By Paddy McGuffin (Morning Star)
Defence Secretary Philip Hammond welcomes blatantly bias report
A report claiming that British military actions could be undermined by human rights laws was slammed yesterday as little more than an exercise in shoring up governmental views.
Right-wing think tank Policy Exchange argued that Britain’s enemies could view the courtroom as a way of “paralysing” the armed forces in any future conflict.
But Leigh Day & Co solicitors, which has brought a number of high-profile cases against the Ministry of Defence, said the report was blatantly biased and appeared to have been written with the government’s full co-operation.
The publication of the report follows a Supeme Court ruling this year that damages claims could be brought against the MoD by the families of a number of British soldiers killed in Iraq, using legislation which covers negligence and human rights.
One of the report’s authors Tom Tugendhat, a former military assistant to the chief of the defence staff, said: “Over the past decade, legal steps based on the European Convention on Human Rights have undone safeguards Parliament drew up to ensure military commanders have the freedom of manoeuvre to make vital decisions on the ground.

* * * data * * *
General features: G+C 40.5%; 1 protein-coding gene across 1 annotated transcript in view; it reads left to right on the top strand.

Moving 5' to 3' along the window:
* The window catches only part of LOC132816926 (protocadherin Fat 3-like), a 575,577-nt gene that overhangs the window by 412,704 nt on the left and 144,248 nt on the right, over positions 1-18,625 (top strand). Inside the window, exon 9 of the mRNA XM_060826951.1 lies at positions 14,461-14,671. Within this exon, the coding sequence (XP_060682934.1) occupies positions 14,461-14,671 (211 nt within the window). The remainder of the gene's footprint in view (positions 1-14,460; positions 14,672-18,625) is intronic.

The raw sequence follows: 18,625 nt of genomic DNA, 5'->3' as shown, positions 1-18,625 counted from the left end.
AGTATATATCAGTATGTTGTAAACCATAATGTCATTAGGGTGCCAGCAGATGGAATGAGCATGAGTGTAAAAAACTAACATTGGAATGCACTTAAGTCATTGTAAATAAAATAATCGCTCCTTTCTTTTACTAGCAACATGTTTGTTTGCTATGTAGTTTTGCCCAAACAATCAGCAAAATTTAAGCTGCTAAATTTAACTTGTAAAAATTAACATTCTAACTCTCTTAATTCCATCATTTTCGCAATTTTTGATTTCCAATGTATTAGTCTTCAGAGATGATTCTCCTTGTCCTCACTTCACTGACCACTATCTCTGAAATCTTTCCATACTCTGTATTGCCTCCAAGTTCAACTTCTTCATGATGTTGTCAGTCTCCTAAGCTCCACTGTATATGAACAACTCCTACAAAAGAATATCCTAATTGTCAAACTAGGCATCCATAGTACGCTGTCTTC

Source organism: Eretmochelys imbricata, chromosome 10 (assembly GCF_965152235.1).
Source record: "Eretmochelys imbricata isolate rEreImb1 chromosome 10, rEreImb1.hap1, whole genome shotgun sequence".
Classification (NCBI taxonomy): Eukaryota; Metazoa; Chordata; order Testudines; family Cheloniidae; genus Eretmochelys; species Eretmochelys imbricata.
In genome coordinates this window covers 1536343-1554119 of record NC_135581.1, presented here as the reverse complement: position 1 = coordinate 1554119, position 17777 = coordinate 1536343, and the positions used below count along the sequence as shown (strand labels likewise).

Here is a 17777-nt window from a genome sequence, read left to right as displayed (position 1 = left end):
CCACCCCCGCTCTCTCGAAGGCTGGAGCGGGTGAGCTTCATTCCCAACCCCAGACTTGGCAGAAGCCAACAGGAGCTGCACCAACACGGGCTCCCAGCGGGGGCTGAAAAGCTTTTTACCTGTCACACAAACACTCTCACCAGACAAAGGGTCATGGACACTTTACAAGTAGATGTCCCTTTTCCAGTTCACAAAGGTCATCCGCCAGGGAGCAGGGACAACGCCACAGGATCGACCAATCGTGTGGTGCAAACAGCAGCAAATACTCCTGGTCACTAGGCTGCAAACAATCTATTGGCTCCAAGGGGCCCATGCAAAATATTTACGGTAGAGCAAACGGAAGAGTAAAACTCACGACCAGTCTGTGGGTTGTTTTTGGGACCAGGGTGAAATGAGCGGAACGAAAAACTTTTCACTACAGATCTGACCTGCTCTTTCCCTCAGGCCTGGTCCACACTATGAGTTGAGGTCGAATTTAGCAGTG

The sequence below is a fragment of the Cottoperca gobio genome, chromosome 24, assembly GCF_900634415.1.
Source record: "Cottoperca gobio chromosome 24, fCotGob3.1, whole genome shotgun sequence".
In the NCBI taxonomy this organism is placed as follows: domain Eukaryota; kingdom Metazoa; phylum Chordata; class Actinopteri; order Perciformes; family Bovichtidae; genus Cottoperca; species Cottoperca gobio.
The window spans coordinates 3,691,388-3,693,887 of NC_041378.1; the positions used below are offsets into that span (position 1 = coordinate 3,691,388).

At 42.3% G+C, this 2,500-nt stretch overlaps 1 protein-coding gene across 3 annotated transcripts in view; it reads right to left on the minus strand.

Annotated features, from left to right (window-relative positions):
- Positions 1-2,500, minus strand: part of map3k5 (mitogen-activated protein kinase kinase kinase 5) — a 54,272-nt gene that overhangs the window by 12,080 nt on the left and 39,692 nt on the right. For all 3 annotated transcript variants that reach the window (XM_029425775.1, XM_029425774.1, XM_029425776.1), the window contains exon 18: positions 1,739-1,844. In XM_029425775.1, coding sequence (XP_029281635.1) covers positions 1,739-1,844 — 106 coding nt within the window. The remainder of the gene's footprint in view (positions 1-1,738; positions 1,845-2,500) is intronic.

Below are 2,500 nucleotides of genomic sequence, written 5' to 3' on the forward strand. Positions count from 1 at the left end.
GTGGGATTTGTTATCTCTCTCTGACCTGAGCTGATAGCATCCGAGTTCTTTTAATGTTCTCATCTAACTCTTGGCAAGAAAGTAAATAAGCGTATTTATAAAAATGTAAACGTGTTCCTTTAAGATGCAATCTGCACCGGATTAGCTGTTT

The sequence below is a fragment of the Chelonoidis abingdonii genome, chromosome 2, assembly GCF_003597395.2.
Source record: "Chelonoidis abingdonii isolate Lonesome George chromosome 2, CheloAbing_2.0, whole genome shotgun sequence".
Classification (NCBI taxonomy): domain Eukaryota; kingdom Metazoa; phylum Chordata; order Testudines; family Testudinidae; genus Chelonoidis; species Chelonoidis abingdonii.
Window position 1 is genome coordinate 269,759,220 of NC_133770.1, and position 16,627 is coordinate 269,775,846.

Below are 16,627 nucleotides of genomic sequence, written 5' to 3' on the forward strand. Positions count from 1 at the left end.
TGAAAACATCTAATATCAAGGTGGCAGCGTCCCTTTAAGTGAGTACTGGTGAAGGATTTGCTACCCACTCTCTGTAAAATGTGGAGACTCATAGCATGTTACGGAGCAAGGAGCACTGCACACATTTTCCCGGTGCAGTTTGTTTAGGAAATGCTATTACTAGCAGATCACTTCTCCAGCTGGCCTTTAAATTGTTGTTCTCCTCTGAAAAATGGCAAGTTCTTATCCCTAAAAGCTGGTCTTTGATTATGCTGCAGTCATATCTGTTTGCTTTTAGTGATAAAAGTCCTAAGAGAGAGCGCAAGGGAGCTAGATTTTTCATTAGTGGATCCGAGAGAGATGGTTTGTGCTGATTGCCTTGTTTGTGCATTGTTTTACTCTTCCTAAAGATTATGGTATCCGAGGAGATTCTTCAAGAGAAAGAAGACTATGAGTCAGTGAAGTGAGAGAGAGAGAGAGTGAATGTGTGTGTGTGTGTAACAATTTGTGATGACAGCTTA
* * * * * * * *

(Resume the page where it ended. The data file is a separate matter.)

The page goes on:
“The armed forces neither are, nor should be, above or exempt from the law. But imposing civilian norms on the military is deeply misplaced.”
Leigh Day lawyer Martyn Day rejected the claims, saying: “The report states that the customs and practices of Britain’s armed forces are now under threat from the law.
“We would argue that it is the breaking of these laws which is the greatest threat to those who ‘risk all for their country.’
“We find it very disconcerting that the government of law and order seem so intent on desecrating the legal system, ignoring the safeguards the law provides for all individuals and continues to act unlawfully through its many departments including the MoD.”
Defence Secretary Philip Hammond welcomed the report and said challenges to combat immunity arising from recent court judgements “potentially throw open a wide range of military decisions to the uncertainty of litigation.”